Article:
As is often the way I never seem to make posts here until the day before I’m about to leave on a long trip and have lots of prep work to get done before leaving. I’m looking for a distraction from domestic chores I guess. Fortunately I can always rely on the Conservative Party for this or in this case, there Progressive Conservatives, by way of New Brunswick. There’s the smell of election in the wind in my home province and it’s already being overwhelmed by the reek of pandering. It’s a musky, adrenal scent and in this case it’s being wafted at those NBer’s (of voting age in this case) who rant about hell and handbaskets, how it was done in their day and how the young people need to be brought in line. To that end the PC’s party leader David Alward has come up with a solution. Mandatory Volunteering. Specifically –
Alward also said he’d make it mandatory for students to accumulate a certain number of community volunteering hours before receiving a high school diploma.
“We certainly want to ensure that our young people have the math and the literacy skills they’re going to need long term,” he said. “We also want them to build the skills of being strong citizens and understand the importance of community involvement and that a strong community leads to a strong New Brunswick.”
Now, I’ve spent my adult life in the Canadian Forces so I have a more than passing familiarity with this concept (take note: if you ever decide to sign up yourself, under no circumstances put up your hand when the Sergeant asks “Who wants to get their military drivers licence?” It’ll always involve immediate unpleasantness and no driving at all) and I can see a couple of problems with this. First and foremost is that the correct, non-weaselword name for this is known more generally as Conscription, never a popular concept and which leads to another problem. Just how much use will the frequently unwilling be to the worthy causes that they’re assigned to? I’ve done volunteer work myself where I was interested in the task and happy to help as have countless others. I’ve also seen the quality of work that gets done by the forced and it’s invariably not high and creates lots patch-up work for the rest of the staff. The other problem is that NB is a largely rural and constantly cash-strapped province. For a lot of High School students looking to get that mandatory 100 hour requirement for graduation finding a place to volunteer is going to be logistical nightmare. Are the PC’s willing to spring for, at a minimum, transportation costs or do they see that as another aspect of volunteering ? For that matter are they willing to put in the effort to find a cause for students to labour at if there are none locally available. Being conservatives they’ll no doubt be willing to determine which causes they deem to be worthy so maybe there’ll be some convenient cross-over in this area.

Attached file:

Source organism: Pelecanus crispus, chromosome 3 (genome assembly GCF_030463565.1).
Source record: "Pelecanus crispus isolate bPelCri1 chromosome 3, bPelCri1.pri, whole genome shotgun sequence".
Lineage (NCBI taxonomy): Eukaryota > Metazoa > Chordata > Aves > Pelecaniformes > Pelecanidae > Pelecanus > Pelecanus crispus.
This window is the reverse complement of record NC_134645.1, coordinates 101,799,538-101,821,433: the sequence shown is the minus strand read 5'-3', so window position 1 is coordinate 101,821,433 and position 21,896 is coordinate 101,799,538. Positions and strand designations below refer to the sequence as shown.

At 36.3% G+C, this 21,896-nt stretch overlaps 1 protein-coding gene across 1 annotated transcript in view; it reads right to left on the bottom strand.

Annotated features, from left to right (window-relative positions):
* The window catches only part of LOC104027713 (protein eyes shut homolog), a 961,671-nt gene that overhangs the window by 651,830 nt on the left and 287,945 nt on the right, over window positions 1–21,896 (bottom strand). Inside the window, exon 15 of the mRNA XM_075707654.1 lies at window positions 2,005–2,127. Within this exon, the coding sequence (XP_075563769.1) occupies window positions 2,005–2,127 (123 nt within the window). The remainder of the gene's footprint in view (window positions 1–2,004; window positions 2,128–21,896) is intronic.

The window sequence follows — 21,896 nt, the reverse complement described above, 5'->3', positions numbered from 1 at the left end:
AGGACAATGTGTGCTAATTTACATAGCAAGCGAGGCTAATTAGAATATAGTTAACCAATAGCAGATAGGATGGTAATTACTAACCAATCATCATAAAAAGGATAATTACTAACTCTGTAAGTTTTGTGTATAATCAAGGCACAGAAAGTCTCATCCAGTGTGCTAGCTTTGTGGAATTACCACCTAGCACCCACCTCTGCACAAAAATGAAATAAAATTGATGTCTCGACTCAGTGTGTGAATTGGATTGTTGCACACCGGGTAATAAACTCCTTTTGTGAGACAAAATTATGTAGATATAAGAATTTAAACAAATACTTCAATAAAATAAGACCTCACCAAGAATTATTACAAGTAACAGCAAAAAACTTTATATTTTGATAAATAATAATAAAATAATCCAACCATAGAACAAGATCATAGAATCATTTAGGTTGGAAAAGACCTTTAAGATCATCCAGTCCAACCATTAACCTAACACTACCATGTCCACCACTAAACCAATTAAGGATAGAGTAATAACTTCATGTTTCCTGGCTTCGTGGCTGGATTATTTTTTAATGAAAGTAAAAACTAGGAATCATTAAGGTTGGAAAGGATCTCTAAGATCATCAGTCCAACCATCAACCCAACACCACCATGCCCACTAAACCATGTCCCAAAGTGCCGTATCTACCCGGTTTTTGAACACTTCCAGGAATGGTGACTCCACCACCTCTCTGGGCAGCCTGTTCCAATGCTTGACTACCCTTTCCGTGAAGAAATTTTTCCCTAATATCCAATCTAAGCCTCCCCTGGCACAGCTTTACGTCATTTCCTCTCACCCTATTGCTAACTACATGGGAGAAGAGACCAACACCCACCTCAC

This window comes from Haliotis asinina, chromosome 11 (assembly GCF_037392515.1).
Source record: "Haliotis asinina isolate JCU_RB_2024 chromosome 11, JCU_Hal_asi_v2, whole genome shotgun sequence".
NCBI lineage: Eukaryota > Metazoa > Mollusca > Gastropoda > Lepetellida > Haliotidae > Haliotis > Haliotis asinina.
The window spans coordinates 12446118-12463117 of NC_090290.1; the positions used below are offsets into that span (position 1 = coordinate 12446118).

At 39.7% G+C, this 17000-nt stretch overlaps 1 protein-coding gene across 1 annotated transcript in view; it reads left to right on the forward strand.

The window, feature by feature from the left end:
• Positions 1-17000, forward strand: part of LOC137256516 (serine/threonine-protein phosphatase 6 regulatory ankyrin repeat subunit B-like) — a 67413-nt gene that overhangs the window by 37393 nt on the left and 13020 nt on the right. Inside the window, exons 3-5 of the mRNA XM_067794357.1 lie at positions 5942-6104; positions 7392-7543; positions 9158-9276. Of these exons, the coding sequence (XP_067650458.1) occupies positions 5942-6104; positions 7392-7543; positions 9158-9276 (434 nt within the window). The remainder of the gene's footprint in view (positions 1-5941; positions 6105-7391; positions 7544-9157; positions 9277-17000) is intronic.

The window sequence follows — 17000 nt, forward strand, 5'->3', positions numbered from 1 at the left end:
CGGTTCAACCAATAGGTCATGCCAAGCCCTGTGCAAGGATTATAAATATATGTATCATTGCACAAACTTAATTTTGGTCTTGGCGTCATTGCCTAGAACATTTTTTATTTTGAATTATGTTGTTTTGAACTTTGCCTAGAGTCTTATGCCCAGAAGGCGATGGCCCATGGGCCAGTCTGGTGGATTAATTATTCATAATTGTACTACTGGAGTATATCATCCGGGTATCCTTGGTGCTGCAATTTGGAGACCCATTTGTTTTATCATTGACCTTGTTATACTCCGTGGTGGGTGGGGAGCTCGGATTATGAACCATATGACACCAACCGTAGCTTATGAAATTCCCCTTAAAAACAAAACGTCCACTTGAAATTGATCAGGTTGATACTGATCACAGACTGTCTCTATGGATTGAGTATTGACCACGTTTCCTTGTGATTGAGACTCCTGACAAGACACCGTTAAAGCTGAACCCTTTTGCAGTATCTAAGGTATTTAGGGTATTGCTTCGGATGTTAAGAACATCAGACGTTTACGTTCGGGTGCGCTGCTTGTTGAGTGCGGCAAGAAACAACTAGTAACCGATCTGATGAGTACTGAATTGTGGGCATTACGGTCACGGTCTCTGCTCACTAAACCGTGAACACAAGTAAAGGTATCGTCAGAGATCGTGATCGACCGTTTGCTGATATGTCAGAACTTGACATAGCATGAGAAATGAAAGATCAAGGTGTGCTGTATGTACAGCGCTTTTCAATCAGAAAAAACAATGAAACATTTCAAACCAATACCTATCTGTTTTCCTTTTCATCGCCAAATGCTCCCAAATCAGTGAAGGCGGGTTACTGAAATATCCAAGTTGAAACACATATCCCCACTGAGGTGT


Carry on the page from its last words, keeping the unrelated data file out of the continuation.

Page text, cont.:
Willing volunteering to help where it’s needed is a good and noble thing. It can make a person feel more involved in their community and bring the knowledge that there is something outside of yourself that is deserving of your efforts. This is what Alward says he’s aiming at with this policy. He may even believe it. We should note though that very few of the students this will affect are of voting age and likely wouldn’t vote conservative if they could. They’re safe to offend. I’m pretty sure that the primary goal here is to garner support from those voting NBer’s who wish things were like they were in the old days and want those damned kids out of the house.